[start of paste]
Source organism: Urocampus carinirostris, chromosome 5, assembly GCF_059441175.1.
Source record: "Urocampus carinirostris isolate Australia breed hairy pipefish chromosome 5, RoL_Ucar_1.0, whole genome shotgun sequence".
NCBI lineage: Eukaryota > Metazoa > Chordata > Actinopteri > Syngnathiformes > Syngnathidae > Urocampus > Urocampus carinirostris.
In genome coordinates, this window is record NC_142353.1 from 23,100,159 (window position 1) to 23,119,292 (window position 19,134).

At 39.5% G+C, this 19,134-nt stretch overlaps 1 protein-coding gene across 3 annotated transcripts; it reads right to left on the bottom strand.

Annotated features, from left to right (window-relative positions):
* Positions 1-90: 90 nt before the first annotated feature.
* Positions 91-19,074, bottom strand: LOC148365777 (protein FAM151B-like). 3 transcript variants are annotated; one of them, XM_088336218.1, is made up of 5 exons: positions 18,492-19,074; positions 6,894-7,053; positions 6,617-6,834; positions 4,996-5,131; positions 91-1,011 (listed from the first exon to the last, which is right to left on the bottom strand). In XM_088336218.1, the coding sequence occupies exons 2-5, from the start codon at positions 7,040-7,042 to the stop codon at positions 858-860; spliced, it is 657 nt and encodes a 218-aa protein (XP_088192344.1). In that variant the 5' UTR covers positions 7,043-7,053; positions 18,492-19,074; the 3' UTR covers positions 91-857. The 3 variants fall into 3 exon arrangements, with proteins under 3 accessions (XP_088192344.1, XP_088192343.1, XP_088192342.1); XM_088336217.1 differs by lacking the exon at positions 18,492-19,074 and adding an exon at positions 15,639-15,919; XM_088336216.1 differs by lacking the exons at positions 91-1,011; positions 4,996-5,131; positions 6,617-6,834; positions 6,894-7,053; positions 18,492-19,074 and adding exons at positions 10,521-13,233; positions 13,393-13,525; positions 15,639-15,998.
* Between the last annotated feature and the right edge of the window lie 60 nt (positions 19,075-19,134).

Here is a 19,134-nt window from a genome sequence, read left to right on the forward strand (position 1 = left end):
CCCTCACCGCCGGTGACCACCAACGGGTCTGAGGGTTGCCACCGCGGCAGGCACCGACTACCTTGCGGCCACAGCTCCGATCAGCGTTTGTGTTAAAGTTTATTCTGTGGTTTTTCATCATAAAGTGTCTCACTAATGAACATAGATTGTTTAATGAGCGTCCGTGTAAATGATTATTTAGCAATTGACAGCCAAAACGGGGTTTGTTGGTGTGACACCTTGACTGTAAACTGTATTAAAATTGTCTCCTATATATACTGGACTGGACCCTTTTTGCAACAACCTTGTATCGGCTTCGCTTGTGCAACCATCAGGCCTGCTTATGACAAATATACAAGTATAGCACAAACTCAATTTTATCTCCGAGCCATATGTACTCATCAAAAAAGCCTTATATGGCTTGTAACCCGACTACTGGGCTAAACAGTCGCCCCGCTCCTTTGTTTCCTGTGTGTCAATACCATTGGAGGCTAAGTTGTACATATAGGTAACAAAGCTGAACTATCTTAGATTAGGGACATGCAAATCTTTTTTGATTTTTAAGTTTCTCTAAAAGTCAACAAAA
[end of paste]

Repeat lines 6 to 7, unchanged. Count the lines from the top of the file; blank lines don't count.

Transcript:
Annotated features, from left to right (window-relative positions):
* Positions 1-90: 90 nt before the first annotated feature.